A pro-military party in Thailand carved out of the ruling junta took a surprise lead in the country's first election since a coup nearly five years ago, according to media outlets, which cited partial results from the Thai Election Commission.
Palang Pracharat, the party that seeks to keep Prayuth Chan-Ocha in power, got 7.59 million votes, with 93% of votes counted, Reuters said. Prayuth led the coup that overthrew Thailand's last elected government in 2014.
The Pheu Thai party, seen as a critic of the military government, trailed with 7.12 million votes, but could still win the elections due to its popularity in the north and northeast portions of Thailand, according to the report.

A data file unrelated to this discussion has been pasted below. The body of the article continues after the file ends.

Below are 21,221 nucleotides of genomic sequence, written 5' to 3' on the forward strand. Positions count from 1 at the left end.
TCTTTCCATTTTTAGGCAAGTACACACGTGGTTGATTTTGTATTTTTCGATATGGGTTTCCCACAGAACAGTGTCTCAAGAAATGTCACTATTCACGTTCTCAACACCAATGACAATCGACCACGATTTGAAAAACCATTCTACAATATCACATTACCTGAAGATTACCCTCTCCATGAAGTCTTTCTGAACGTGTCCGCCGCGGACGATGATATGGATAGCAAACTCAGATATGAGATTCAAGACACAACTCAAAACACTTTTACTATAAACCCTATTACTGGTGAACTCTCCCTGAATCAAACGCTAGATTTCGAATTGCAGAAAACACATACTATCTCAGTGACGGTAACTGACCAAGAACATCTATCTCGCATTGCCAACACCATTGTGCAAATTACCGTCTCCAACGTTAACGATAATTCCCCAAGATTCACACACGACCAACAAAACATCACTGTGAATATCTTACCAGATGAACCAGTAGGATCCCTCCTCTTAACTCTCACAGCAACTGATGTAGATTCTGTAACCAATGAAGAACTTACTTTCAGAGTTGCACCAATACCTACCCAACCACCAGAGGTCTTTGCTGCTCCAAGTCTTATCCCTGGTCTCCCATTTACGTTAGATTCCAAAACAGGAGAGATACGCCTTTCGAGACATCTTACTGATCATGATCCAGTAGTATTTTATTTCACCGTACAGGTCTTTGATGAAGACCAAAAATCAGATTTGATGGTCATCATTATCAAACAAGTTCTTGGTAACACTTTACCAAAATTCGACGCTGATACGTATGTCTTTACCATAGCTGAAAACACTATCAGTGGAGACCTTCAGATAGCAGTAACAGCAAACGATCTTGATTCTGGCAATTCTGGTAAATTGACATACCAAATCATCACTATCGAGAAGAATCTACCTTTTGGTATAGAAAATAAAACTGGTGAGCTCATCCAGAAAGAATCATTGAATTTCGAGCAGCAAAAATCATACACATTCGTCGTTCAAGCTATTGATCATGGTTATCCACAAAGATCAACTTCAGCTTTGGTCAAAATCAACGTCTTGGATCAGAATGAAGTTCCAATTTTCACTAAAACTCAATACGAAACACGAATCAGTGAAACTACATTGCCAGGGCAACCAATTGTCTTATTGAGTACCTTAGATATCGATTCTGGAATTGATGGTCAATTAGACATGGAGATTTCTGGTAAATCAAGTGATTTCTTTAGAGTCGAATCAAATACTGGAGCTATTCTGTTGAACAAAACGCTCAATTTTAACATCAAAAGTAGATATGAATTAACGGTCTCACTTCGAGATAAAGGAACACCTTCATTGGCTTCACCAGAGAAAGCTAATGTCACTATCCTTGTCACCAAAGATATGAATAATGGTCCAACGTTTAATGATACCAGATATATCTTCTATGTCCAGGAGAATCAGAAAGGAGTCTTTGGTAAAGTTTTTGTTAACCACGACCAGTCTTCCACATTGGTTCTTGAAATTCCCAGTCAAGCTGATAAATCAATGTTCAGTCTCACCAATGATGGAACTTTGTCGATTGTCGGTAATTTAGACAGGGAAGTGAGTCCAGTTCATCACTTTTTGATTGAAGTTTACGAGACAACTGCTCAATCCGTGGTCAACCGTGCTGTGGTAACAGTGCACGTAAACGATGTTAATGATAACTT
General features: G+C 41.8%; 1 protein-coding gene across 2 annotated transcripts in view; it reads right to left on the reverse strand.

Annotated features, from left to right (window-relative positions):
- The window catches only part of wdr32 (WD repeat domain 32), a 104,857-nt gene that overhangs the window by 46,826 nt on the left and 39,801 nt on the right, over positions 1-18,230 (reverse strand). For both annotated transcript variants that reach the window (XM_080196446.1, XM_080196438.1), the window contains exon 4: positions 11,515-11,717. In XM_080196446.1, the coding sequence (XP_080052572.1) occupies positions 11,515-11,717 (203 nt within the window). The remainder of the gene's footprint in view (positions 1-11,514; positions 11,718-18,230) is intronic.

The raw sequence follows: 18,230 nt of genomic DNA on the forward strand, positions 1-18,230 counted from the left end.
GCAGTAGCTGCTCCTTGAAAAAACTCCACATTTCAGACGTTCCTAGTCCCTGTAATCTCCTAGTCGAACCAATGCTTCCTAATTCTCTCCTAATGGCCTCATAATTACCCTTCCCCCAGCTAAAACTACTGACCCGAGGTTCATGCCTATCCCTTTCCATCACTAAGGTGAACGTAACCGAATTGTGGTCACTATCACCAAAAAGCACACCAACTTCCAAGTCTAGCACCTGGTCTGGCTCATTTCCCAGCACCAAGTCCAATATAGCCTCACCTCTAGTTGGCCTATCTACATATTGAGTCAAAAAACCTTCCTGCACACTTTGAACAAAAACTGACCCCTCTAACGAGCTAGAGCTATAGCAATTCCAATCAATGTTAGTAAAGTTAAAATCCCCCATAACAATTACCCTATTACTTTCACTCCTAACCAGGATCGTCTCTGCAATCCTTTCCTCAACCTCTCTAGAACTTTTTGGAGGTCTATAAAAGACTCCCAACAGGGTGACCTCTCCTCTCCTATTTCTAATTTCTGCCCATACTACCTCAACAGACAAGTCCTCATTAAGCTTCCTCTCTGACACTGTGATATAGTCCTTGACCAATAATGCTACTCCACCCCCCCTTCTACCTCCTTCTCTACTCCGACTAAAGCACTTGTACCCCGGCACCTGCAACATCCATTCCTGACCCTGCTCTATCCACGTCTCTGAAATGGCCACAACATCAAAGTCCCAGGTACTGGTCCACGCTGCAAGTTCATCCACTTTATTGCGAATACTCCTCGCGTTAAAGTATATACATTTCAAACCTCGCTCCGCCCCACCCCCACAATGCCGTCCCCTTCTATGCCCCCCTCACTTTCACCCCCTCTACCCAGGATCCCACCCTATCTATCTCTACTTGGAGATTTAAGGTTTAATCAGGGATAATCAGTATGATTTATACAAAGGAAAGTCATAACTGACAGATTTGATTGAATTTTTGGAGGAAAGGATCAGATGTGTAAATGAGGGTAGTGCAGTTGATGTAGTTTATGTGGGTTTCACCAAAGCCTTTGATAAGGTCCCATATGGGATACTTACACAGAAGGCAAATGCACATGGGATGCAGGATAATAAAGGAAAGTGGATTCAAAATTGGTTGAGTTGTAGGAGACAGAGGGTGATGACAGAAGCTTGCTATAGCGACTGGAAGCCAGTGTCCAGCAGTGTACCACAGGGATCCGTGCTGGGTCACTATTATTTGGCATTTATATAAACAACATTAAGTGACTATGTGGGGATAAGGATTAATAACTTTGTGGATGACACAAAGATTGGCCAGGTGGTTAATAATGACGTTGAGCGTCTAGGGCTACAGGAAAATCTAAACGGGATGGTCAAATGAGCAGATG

As part of its election campaign, the military party proposed cutting taxes and increasing the minimum wage by more than 30%, Bloomberg News reported.
The Election Commission said turnout stood at 66%, Reuters and Bloomberg News reported.
Under Thai's new electoral system, the Palang Pracharat party has to secure only 126 seats in the 500-seat House of Representatives, while other parties leading a "democratic front" would need 376.
The Election Commission is expected to release unofficial results later on March 25.